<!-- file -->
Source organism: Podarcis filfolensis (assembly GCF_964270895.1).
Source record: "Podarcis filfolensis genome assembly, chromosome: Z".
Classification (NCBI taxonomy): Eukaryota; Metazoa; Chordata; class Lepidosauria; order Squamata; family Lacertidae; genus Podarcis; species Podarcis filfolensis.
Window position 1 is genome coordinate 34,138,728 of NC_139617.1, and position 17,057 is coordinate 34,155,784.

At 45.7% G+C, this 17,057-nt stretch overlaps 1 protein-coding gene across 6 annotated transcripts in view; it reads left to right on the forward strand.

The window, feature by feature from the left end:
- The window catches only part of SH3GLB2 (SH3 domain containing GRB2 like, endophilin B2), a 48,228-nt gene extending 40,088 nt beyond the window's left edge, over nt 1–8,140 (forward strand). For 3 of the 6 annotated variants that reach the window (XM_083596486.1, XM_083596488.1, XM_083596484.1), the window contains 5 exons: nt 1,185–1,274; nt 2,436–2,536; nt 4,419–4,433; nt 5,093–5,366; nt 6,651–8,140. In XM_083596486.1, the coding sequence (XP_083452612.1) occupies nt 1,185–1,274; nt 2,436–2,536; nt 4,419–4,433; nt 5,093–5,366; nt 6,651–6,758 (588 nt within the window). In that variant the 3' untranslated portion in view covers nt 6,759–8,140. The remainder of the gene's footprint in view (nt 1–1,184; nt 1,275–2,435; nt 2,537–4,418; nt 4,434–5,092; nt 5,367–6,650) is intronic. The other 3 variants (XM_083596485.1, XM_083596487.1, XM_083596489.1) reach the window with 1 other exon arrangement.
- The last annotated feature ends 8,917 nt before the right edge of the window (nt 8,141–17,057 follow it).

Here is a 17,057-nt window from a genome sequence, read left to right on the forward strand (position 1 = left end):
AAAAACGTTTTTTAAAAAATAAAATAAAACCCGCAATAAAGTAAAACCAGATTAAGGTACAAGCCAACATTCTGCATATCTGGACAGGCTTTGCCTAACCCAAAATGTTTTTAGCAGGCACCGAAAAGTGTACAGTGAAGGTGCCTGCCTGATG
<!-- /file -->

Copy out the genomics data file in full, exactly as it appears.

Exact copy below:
Source organism: Podarcis filfolensis (assembly GCF_964270895.1).
Source record: "Podarcis filfolensis genome assembly, chromosome: Z".
Classification (NCBI taxonomy): Eukaryota; Metazoa; Chordata; class Lepidosauria; order Squamata; family Lacertidae; genus Podarcis; species Podarcis filfolensis.
Window position 1 is genome coordinate 34,138,728 of NC_139617.1, and position 17,057 is coordinate 34,155,784.

At 45.7% G+C, this 17,057-nt stretch overlaps 1 protein-coding gene across 6 annotated transcripts in view; it reads left to right on the forward strand.

The window, feature by feature from the left end:
- The window catches only part of SH3GLB2 (SH3 domain containing GRB2 like, endophilin B2), a 48,228-nt gene extending 40,088 nt beyond the window's left edge, over nt 1–8,140 (forward strand). For 3 of the 6 annotated variants that reach the window (XM_083596486.1, XM_083596488.1, XM_083596484.1), the window contains 5 exons: nt 1,185–1,274; nt 2,436–2,536; nt 4,419–4,433; nt 5,093–5,366; nt 6,651–8,140. In XM_083596486.1, the coding sequence (XP_083452612.1) occupies nt 1,185–1,274; nt 2,436–2,536; nt 4,419–4,433; nt 5,093–5,366; nt 6,651–6,758 (588 nt within the window). In that variant the 3' untranslated portion in view covers nt 6,759–8,140. The remainder of the gene's footprint in view (nt 1–1,184; nt 1,275–2,435; nt 2,537–4,418; nt 4,434–5,092; nt 5,367–6,650) is intronic. The other 3 variants (XM_083596485.1, XM_083596487.1, XM_083596489.1) reach the window with 1 other exon arrangement.
- The last annotated feature ends 8,917 nt before the right edge of the window (nt 8,141–17,057 follow it).

Here is a 17,057-nt window from a genome sequence, read left to right on the forward strand (position 1 = left end):
AAAAACGTTTTTTAAAAAATAAAATAAAACCCGCAATAAAGTAAAACCAGATTAAGGTACAAGCCAACATTCTGCATATCTGGACAGGCTTTGCCTAACCCAAAATGTTTTTAGCAGGCACCGAAAAGTGTACAGTGAAGGTGCCTGCCTGATG